400 principals descend on Congress this week in pursuit of funding

Nearly 400 principals are in the nation's capital today advocating for increased federal funding to expand mental health counseling and fill staff vacancies.

Nearly 400 principals have brought their biggest priorities to the nation’s capital this week for the first-ever National School Leaders Advocacy Conference.

Student mental health and teacher vacancies are two of the hottest topics in meetings members of the National Associations of Elementary and Secondary School Principals are holding with Department of Education officials and members of Congress through Wednesday.

“Each and every day, our members work at the center of schools where they listen to and engage with students, staff and families to ensure that the needs of the community are being met,” NASSP CEO Ronn Nozoe said. “Representatives and policymakers must listen to their insights and heed their advice because it is the only way to reimagine and rebuild a system that ensures every student’s needs are met and provides access and opportunity to achieve their full potential.”

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Driving the National School Leaders Advocacy Conference agenda is NAESP research showing school leaders’ sense of urgency around helping students and staff cope emotionally with the trauma of the last three years. Principals also feel pressure to tackle high teacher turnover and provide “professional learning opportunities that target the new demands on the profession and changing needs of school communities.” “Leaving these issues unaddressed—or even under-addressed—will have a long-lasting negative ripple effect on education, the principal profession and student outcomes,” NAESP Executive Director L. Earl Franks said.

Solutions are steering the National School Leaders Advocacy Conference

The principals and their associations head to Congress on Wednesday to advocate for legislation they believe is essential to improving mental health care and reversing staff shortages. About three-quarters of both school leaders and students reported needing help with their mental or emotional health in 2022, an NASSP survey found. This has resulted in an increase in behavioral problems and students’ heightened fears of bullying and drug use in school.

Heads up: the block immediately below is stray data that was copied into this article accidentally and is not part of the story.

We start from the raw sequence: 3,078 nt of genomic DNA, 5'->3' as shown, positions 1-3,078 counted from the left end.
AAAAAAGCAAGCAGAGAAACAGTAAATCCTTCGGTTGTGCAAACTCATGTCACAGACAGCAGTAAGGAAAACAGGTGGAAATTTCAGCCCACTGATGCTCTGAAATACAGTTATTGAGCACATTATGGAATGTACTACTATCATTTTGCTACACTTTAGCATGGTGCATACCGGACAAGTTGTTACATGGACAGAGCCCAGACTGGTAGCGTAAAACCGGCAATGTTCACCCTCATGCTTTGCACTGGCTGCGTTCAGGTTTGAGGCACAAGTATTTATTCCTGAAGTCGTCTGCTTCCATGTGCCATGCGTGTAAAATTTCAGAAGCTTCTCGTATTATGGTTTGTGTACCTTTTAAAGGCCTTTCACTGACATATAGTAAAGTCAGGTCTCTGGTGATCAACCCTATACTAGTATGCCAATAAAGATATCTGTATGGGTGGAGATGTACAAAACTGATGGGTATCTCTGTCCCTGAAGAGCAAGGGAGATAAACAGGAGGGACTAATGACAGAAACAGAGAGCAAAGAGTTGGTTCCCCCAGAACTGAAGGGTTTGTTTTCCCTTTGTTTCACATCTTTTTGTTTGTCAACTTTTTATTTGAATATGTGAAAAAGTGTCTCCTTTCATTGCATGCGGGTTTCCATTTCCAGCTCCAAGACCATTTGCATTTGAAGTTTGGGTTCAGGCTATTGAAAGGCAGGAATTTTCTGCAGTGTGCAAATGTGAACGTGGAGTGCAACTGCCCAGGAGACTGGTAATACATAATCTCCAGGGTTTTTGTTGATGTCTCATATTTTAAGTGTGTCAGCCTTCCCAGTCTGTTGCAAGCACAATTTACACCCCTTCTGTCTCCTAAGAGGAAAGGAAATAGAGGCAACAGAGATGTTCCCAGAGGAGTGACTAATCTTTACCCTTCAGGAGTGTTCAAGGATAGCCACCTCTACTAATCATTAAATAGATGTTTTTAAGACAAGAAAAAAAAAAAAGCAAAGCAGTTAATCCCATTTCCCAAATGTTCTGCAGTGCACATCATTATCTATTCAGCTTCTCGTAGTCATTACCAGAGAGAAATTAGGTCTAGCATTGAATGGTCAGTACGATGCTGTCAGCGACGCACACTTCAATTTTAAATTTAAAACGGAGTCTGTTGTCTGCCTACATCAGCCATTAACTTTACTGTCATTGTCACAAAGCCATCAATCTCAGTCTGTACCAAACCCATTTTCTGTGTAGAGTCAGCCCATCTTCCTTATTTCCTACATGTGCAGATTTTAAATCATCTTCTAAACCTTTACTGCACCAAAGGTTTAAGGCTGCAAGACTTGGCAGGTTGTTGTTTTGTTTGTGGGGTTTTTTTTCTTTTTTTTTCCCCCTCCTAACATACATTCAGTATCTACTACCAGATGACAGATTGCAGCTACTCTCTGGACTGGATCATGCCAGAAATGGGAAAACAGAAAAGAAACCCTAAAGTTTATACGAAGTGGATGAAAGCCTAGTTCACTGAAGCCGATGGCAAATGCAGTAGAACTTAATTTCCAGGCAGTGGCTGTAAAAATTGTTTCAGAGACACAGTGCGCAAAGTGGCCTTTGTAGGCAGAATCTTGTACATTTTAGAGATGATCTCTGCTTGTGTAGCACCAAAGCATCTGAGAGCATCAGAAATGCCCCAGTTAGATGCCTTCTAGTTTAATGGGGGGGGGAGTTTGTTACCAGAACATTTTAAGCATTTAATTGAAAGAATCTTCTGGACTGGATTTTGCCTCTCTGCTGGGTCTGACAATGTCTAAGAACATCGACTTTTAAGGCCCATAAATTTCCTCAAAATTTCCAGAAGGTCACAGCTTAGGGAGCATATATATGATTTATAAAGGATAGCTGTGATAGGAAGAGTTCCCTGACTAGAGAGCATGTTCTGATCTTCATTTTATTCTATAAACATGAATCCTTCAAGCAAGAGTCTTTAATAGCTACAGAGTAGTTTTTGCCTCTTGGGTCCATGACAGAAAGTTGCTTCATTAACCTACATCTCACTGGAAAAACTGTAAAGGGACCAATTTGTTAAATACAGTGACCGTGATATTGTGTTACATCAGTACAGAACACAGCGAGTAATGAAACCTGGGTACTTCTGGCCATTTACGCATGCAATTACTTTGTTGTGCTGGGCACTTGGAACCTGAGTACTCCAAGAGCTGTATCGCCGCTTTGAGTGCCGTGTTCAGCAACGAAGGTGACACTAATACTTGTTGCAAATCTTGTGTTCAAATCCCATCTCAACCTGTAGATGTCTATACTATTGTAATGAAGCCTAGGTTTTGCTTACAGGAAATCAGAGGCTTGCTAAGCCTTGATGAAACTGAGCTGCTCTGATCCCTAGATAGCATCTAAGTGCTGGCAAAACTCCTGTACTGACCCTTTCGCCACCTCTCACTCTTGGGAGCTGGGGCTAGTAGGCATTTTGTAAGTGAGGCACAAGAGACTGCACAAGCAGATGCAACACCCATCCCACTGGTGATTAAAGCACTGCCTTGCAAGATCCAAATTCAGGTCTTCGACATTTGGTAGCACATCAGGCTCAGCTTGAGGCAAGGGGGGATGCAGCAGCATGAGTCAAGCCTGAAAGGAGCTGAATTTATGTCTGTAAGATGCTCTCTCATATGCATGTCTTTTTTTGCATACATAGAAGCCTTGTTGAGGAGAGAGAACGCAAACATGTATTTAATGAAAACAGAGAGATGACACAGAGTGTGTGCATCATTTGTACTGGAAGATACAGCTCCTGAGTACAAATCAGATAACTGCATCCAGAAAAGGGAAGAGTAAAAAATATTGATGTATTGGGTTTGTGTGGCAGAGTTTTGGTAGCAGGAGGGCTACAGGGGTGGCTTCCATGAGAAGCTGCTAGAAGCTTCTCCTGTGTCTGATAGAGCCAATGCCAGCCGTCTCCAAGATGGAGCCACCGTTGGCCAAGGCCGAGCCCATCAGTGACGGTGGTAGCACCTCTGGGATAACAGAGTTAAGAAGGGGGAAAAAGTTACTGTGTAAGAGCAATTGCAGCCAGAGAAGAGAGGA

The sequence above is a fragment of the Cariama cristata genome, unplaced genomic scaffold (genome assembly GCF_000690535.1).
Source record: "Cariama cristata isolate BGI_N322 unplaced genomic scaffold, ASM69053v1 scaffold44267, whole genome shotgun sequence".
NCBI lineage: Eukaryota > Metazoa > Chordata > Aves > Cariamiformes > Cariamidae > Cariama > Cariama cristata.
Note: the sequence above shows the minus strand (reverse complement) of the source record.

And with one out of two school leaders thinking they may leave the profession within three years due to stress, principals and other administrators are hoping for increased federal investments in the educator pipeline and PD. Here’s a breakdown of the proposals.

Moving forward on mental health

  • Elementary And Secondary School Counseling Act: Allocates $5 billion in new federal funding to establish two five-year grant programs to staff elementary and secondary schools with mental health services.
  • Supporting The Mental Health Of Educators And Staff: Requires federal agencies to disseminate evidence-based best practices for preventing suicide, improving mental health and resiliency among educators, and training educators and school staff to care for their own mental health.
  • Increasing Access To Mental Health In Schools Act: Establishes a new grant program to increase the number of mental health professionals at low-income schools by supporting partnerships between institutions of higher education and local education agencies to fund teaching, training, and employment of school counselors, social workers, and psychologists. It also expands student loan forgiveness opportunities for those professionals after five years of employment at qualifying schools.
  • Mental Health Services For Students Act: Provides $130 million in grants to staff schools with on-site licensed mental health professionals.

Reversing staff vacancies

  • Loan Forgiveness For Educators Act: Incentivizes candidates to work in early education programs and high-need public schools by
    having the federal government make educators’ monthly student loan payments. It would forgive federal student loan debts at the end of five years of service. This legislation would also make school leaders eligible for assistance.
  • Educators For America Act: Invests $1 billion annually in the educator pipeline to ensure schools have a diverse, profession-ready workforce of teachers, principals, and specialized instructional support personnel. The legislation would boost outreach efforts to future teachers, expand educator residency programs, and invest in educator preparation programs.
  • Preparing And Retaining Education Professionals Act: Expands the definition of “high need” districts under the Every Student Succeeds Act (ESSA) to include schools experiencing teacher shortages in rural communities as well as in areas like special education, English language, science, technology, engineering, math, and career and technical education in order to give schools access to additional support.

The principals also intend to advocate for several budget initiatives, including more funding for Title I, academic enrichment, special education, career-and-technical education and K12 leadership development.

Matt Zalaznick
Matt Zalaznick
Matt Zalaznick is a life-long journalist. Prior to writing for District Administration he worked in daily news all over the country, from the NYC suburbs to the Rocky Mountains, Silicon Valley and the U.S. Virgin Islands. He's also in a band.

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